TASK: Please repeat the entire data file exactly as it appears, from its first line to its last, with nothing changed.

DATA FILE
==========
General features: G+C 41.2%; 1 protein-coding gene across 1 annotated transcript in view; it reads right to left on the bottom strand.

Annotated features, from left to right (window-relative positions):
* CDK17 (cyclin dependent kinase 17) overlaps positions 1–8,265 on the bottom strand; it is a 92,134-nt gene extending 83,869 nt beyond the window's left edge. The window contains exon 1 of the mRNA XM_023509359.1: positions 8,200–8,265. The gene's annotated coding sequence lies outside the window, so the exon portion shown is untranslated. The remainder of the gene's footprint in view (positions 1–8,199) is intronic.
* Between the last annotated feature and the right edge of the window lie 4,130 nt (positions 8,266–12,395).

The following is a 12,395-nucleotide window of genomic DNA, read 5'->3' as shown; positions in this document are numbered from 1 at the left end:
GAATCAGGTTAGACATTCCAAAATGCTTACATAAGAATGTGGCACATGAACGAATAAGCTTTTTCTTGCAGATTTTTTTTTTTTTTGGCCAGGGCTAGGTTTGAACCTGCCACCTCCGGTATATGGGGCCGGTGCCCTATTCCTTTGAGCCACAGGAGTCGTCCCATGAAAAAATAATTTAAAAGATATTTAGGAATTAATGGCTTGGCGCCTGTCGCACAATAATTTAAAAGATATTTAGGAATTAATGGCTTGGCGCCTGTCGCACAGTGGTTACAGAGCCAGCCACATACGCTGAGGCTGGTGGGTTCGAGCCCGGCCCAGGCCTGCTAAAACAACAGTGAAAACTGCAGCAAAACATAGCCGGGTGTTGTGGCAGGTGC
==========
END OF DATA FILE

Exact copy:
General features: G+C 41.2%; 1 protein-coding gene across 1 annotated transcript in view; it reads right to left on the bottom strand.

Annotated features, from left to right (window-relative positions):
* CDK17 (cyclin dependent kinase 17) overlaps positions 1–8,265 on the bottom strand; it is a 92,134-nt gene extending 83,869 nt beyond the window's left edge. The window contains exon 1 of the mRNA XM_023509359.1: positions 8,200–8,265. The gene's annotated coding sequence lies outside the window, so the exon portion shown is untranslated. The remainder of the gene's footprint in view (positions 1–8,199) is intronic.
* Between the last annotated feature and the right edge of the window lie 4,130 nt (positions 8,266–12,395).

The following is a 12,395-nucleotide window of genomic DNA, read 5'->3' as shown; positions in this document are numbered from 1 at the left end:
GAATCAGGTTAGACATTCCAAAATGCTTACATAAGAATGTGGCACATGAACGAATAAGCTTTTTCTTGCAGATTTTTTTTTTTTTTGGCCAGGGCTAGGTTTGAACCTGCCACCTCCGGTATATGGGGCCGGTGCCCTATTCCTTTGAGCCACAGGAGTCGTCCCATGAAAAAATAATTTAAAAGATATTTAGGAATTAATGGCTTGGCGCCTGTCGCACAATAATTTAAAAGATATTTAGGAATTAATGGCTTGGCGCCTGTCGCACAGTGGTTACAGAGCCAGCCACATACGCTGAGGCTGGTGGGTTCGAGCCCGGCCCAGGCCTGCTAAAACAACAGTGAAAACTGCAGCAAAACATAGCCGGGTGTTGTGGCAGGTGC